Oleg andreev bitcoin exchange rate
Both store of value and medium of exchange benefit from the system scaling up store of value because the same size pie divided among more people is more value per piece, and medium of exchange because the more people you can exchange it with the more useful it is.
How to scale and how to navigate the inherent tradeoffs is the six and a half billion dollar question. However, my understanding of basic economics and game theory suggests that if and when centralization of nodes becomes a substantially larger threat to the system, miners would have to take on the cost of the node as an insurance policy to make sure that this threat is minimized.
Most node operators today see it as a sunk cost against network failure and I doubt that will change even though the cost of a node may continue to rise. Each side seems to blow this out of proportion and claim the worst of the other, it is almost as bad as watching american politics but I think we will meet somewhere in the middle eventually.
The middle ground is where all the money is after all and that is what most if not all of us really want. Bitcoin can not stand on its own as just a store of value.
It also can't stand on its own as just a payment network. It would be too easy to replace and replicate if we limit it to just one base use case. For it to continue disrupting most of the financial world today it needs to continue to be both. Think Venmo of payment channels. Short term bad store of value. Long term great store of value, probably better than any other ever to exist.
You should research exactly why Winklevii, Chamath P. It's not for "Visa 2. Ppl have their own motives in life. Some ppl have a bitcoin salary. Ppl spend their wealth at times. Ppl have already purchased houses with bitcoin or cashed out to do so. You are allowed to think bitcoin is good if you want, but the phrase "store of value" is just a weird thing to attach to a thing with no fixed price and a rapidly fluctuating value.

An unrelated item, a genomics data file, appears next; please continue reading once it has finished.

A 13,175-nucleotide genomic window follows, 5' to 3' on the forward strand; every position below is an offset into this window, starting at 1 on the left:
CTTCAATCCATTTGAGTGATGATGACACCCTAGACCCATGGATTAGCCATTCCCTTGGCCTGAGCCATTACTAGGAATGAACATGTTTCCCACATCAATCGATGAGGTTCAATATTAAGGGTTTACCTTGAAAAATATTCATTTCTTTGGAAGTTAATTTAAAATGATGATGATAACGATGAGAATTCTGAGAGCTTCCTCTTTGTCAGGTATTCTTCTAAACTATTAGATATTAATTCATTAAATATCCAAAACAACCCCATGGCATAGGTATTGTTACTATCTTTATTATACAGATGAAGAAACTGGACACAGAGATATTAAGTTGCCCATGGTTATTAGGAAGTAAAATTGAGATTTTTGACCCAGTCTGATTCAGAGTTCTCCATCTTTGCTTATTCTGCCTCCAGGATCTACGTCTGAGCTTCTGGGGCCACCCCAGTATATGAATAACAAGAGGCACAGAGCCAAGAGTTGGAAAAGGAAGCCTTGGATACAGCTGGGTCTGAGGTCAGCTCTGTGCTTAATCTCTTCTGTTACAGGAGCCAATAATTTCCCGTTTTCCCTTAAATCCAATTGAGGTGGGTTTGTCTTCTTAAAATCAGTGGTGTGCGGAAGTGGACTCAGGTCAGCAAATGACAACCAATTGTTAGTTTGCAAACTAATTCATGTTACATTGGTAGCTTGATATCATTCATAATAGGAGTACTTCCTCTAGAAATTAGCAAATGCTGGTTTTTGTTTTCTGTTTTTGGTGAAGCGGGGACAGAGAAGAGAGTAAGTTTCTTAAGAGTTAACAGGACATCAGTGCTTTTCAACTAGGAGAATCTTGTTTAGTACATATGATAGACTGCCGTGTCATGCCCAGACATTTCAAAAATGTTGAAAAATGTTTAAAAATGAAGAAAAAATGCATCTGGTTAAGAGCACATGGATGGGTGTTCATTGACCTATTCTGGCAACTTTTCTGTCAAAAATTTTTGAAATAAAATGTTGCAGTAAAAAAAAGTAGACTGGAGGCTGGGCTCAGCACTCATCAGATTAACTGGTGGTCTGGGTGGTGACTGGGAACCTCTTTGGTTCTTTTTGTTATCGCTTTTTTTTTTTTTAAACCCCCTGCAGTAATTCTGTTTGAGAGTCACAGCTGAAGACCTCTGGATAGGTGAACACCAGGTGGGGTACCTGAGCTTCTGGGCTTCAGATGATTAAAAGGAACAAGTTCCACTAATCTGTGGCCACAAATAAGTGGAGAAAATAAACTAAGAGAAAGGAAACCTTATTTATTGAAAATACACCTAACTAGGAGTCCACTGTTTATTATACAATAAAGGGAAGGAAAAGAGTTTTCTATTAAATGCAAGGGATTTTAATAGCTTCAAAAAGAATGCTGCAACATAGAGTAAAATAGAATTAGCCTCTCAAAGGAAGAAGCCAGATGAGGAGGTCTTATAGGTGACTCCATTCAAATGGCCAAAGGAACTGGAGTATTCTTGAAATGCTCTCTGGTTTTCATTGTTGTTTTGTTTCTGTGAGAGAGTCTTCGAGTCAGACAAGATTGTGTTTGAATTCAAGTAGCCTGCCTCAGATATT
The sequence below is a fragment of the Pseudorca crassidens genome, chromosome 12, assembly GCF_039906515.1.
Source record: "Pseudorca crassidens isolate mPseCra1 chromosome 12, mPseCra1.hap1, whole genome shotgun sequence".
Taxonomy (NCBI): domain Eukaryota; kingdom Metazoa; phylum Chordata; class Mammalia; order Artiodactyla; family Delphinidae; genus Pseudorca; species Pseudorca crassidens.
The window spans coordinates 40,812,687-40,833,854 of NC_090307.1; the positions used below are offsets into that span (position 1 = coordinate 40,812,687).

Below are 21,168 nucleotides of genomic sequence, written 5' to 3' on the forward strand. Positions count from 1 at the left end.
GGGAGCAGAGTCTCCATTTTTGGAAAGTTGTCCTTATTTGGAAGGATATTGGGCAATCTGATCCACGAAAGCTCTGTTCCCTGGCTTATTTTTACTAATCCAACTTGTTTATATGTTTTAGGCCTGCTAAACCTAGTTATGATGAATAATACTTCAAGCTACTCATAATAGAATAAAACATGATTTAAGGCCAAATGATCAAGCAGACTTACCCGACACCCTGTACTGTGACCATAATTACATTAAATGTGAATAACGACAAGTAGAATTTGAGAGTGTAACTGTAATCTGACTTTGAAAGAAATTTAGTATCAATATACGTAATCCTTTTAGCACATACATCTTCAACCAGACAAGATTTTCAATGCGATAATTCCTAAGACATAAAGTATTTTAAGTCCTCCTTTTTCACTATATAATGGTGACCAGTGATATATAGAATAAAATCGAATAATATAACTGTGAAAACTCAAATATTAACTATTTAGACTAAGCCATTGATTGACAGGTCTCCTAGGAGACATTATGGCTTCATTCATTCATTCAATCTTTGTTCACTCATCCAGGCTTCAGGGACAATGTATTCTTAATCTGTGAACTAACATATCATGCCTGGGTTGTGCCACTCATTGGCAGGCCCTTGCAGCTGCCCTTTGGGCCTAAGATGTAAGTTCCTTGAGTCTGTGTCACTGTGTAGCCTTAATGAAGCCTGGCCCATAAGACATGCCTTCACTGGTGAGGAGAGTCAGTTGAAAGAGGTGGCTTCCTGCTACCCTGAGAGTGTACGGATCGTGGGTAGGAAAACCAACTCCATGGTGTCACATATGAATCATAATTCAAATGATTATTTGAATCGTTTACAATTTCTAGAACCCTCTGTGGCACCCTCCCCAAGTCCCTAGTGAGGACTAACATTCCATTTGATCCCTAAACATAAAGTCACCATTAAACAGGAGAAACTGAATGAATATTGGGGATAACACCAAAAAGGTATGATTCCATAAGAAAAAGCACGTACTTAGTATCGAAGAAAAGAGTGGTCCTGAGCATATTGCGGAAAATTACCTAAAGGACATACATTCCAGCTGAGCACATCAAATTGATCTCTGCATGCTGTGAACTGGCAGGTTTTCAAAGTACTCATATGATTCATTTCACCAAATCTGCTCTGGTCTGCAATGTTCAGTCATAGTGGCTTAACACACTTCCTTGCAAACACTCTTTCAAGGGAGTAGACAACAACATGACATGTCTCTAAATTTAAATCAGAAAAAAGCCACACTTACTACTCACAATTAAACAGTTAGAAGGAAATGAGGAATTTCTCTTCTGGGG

Bitcoin has been both and dollars a coin this year, putting a dollar into bitcoin returns you a totally random amount of value depending on what day you spend it. Maybe wildly fluctuating is good and you like that but phrases mean things and it ruins it as a store of value. What the hell are you talking about. First, have you actually looked at the charts? Name one asset that did better since jan , take USD value for comparison. Second, 'store of value' and day to day spending?
And Third, fixed price? Fixed to what, the dollar, euro, yen, gold,? Bitcoin is unlike Monopoly money: This makes them a good candidate for a universally recognized collectible like gold or silver coins.
Bitcoin is like Git: If you trust the latest hash, you can get all the previous information or any part of it from any source and still verify that it is what you expect. Similarly, in Bitcoin, all transactions are organized in a chain the blockchain and once validated, no matter where they are stored, you can always trust any piece of blockchain by checking a chain of hashes that link to a hash you already trust.